Obviously, Gainward’s card is also clocked much higher, so I brought the clocks down to standard 7800GT speeds. Both cards were clocked a 400/500 with a delta of 40 MHz and the memory timings are identical. With these modifications, there are no distinguishable differences between the two cards other than memory capacity.
The tests consist of the usual frame rate comparisons at various resolutions and image quality settings. But they are more geared towards evaluating what happens when vast amounts of memory are requested rather than looking at playable gaming settings.
I also decided to use an excellent little app called Video Memory Watcher which allowed me to watch how much texture memory is used in both the VRAM and system RAM during testing.
I’m not entirely sure how reliable this data is. But from my limited testing, the results obtained are repeatable and, in my opinion, reliable enough. Still, the memory usage results should be read with a pinch of salt, albeit an interesting pinch of salt.
To keep things consistent, Video Memory Watcher was not running when the frame rate benchmarks were run, just in case it caused a slowdown.
Half-Life 2: Lost Coast Results
Now we just max out the settings by adding HDR into the mix. Most people will want to run this game with these settings for maximum image quality. Why else would you spend £250 or more on a GPU?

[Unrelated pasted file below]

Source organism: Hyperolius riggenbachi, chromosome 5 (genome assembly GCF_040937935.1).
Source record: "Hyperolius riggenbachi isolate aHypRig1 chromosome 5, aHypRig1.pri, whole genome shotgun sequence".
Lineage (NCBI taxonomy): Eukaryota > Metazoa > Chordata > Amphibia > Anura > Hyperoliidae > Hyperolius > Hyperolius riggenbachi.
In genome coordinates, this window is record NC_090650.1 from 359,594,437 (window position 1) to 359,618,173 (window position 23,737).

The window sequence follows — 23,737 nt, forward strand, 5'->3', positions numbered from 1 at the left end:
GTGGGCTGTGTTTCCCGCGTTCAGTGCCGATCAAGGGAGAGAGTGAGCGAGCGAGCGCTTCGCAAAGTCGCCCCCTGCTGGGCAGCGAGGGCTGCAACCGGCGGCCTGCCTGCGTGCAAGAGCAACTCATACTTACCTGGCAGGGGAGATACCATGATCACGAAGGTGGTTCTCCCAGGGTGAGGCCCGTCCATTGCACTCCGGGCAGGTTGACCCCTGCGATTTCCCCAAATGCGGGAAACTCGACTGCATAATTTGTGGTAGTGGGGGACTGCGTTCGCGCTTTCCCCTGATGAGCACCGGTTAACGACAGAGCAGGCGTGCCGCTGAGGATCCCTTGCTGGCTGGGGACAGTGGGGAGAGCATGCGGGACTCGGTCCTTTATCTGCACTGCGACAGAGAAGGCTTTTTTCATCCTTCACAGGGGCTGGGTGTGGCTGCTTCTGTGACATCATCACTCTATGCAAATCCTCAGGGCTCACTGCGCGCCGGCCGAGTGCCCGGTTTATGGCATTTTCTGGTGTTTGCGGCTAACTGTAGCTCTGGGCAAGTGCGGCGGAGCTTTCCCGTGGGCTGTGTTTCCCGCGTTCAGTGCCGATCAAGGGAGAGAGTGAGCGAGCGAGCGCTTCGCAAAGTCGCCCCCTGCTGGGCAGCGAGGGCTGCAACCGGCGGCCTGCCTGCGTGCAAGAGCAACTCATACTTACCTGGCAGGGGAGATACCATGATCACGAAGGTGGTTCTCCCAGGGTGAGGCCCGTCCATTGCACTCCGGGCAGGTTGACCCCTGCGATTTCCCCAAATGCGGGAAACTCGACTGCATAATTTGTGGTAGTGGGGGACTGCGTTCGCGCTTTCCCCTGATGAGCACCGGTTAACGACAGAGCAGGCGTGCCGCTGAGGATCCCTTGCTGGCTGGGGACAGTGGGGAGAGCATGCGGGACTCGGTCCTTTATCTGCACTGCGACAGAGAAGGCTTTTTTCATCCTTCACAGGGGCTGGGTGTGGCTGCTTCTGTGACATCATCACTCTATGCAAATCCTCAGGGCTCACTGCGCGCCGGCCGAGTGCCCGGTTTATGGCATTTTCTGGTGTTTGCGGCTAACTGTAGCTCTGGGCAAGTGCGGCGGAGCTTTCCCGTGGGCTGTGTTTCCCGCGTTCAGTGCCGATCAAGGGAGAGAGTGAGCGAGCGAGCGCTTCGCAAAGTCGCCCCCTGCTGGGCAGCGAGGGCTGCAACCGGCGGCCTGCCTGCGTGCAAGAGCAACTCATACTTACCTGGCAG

You can clearly see that the only resolution that can run within a 256MB frame buffer is 1024×768. Anything higher and your going to be storing data in system RAM but does this matter? Looking at the results above. We get the first indication that a little texture swapping does very little, but a lot can cripple performance.
At 2048×1536 it’s using 434.2MB, and the 256MB card needs to put 143.54MB of texture data into the system RAM. Not only this, but the totals do not add up. VMW reports the 256Mb card is using a total frame buffer size of 388.23MB whereas the 512Mb card shows 434.2MB. Where has 45.97MB gone? Could it be that we’re seeing signs of cache thrashing?
The performance numbers would suggest this, and so would my subjective look at the time demo used. At specific times in the time demo, the 256MB card would crawl along, exhibiting typical stuttering caused by cache thrashing. I cannot confirm this is the case, but it looks this way to me.
Summarising all the tests, it looks as if 512MB clearly is necessary for this game but only really from a technical viewpoint. But we like those. 2048×1535 with everything on is unplayable on both cards. So I’d have to say that though 512MB is definitely faster it adds no real-world gains to this game.